2018 Research Grant

$32k of $57.5k


Thyroid cancer has been one of the most rapidly increasing cancer diagnoses in the United States. In 2017, the American Cancer Society estimates that 56,870 new cases of thyroid cancer will be diagnosed in the United States this year, a slight decrease over 2016, based on the 2017 American Cancer Society’s publication “Cancer Facts & Figures 2017.” It is estimated that 2,010 deaths will also occur in 2017, which is a 1.5% increase from 2016.

Thyroid cancer is the 5th leading cancer in women and is the most commonly diagnosed cancer among women 20 to 34 years old. About 75% of those diagnosed are women, and about 50% of all diagnosed are under 50 years old. Children to seniors are being diagnosed with thyroid cancer. Thyroid cancer diagnosis has tripled in the past three decades.

Research is a critical piece of our mission. We continually seek our funding from corporations, foundations and individuals, among others. We are now fundraising for our fifth thyroid cancer research grant. Our fourth thyroid cancer research grant funding was completed during 2016 and was assigned to a project in mid-2017.

About our fundraising

Since 2012, Bite Me Cancer has been dedicated to trying to make a difference in Thyroid Cancer research with the hopes of being able to fund a 2-year grant in partnership with the American Thyroid Association (ATA). ATA’s grant program is for younger/newer researchers to look at new ways to approach Thyroid Cancer. There is a rigorous review process for the research applications, and Bite Me Cancer needed to raise $57,500 to fund one of the grants. By the end of 2013, we did achieve our goal to become an official grant partner of ATA by raising the $57,500! In the spring of 2014, the final selection process was conducted by ATA’s review panel; and Bite Me Cancer chose a research grant. With this grant process, Bite Me Cancer sends in the check for one half of the funds to cover the first year of the research. Then, research progress is reviewed after year one by ATA to determine whether year two will be funded. If approved, Bite Me Cancer pays for the year two research. Bite Me Cancer continues to raise research dollars to fund more research grants.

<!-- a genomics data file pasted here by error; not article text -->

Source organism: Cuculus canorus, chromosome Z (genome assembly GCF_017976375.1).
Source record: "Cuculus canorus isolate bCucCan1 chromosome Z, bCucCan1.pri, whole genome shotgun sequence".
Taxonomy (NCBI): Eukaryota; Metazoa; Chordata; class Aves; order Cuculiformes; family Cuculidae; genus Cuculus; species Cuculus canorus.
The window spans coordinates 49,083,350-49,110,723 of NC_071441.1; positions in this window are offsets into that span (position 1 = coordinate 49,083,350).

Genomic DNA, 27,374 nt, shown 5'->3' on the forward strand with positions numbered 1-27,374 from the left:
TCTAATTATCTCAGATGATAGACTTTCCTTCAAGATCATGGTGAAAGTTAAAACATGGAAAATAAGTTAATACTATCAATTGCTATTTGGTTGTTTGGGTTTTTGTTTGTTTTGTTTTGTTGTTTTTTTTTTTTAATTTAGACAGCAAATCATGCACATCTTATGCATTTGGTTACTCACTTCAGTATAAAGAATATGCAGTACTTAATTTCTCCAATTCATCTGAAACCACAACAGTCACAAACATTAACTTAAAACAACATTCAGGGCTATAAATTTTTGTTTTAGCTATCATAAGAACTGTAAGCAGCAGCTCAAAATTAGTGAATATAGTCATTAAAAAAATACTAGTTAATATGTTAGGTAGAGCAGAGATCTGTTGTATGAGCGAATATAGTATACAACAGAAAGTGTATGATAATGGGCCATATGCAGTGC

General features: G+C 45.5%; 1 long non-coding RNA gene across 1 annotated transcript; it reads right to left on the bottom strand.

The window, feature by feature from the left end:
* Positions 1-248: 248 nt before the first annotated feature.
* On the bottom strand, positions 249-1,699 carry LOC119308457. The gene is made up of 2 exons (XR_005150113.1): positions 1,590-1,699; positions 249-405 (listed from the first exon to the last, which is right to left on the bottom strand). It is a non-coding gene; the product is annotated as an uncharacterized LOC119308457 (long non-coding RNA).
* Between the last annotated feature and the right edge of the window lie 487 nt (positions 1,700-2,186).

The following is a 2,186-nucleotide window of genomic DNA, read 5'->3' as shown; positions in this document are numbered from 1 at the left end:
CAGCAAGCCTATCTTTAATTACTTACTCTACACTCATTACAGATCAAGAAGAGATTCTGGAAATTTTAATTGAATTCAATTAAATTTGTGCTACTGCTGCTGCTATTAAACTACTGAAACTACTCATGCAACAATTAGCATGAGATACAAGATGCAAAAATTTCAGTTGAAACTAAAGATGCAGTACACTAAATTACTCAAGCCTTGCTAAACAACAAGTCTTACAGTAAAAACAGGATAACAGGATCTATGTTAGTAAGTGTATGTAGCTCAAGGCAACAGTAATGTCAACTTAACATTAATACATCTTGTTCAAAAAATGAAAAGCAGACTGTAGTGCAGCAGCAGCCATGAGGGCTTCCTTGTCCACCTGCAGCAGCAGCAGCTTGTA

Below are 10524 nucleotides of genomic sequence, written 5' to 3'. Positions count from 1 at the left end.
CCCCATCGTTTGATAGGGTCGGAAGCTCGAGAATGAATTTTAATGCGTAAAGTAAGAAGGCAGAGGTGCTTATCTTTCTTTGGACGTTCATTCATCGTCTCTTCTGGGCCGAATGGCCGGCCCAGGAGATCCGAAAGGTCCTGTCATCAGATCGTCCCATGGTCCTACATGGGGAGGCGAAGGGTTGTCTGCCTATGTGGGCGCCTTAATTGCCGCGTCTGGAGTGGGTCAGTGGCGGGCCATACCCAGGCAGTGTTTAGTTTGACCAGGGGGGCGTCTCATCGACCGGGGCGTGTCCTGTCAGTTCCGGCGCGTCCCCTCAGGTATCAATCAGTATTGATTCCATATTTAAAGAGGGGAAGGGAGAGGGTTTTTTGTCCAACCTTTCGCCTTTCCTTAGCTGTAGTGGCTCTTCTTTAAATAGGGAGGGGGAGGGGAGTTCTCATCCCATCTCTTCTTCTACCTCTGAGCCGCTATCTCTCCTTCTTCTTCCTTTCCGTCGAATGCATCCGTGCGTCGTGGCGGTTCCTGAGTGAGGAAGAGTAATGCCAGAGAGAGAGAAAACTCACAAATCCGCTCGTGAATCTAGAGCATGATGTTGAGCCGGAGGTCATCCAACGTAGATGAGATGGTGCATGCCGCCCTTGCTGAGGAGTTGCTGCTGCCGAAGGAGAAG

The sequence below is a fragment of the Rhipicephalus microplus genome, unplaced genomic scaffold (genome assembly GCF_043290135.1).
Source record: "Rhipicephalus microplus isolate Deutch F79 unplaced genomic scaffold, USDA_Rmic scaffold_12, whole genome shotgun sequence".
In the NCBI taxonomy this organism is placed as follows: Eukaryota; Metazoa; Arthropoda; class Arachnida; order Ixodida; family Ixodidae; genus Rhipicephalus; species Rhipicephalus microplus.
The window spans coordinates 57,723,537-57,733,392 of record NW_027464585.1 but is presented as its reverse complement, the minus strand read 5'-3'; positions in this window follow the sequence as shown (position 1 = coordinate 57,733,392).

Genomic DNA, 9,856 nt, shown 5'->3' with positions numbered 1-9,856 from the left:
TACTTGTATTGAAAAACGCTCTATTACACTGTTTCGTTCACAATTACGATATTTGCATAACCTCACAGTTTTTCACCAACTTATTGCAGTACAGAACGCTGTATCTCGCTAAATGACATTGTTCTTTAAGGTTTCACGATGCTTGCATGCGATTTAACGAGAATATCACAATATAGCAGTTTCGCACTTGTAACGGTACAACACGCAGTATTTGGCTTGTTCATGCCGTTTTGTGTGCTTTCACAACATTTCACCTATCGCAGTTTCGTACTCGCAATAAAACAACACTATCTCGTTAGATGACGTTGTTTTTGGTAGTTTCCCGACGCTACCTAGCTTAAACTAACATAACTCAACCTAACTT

About our grants

Throughout 2012-13, Bite Me Cancer was dedicated to trying to make a difference in Thyroid Cancer research with the hopes of being able to fund a 2-year grant in partnership with the American Thyroid Association. ATA’s grant program is for younger/newer researchers to look at new ways to approach Thyroid Cancer. There is a rigorous review process for the research applications, and Bite Me Cancer needs to raise $57,500 to fund one of the grants. Once a researcher’s grant proposal is accepted by ATA and also Bite Me Cancer, the foundation submits a check for 5o% of the grant ($28,750).  At the end of year one of the research, the researcher presents a summary of the research progress to ATA. Once reviewed and accepted by the ATA review panel, the research project is accepted to continue for year two; and Bite Me Cancer makes the 2nd half payment.

Our researchers

Dr. Brian P. Danysh of the University of Texas, MD Anderson Center

Fourth Grant – Dr. Brian P. Danysh of the University of Texas MD Anderson Center. Dr. Danysh is researching a project focusing on extending the lives of patients with an aggressive form of thyroid cancer. Specifically, Dr. Danysh is investigating the mutations of the BRAF gene and the drugs that target said gene, and whether the drugs being used may be causing new gene mutations in the cancerous cells.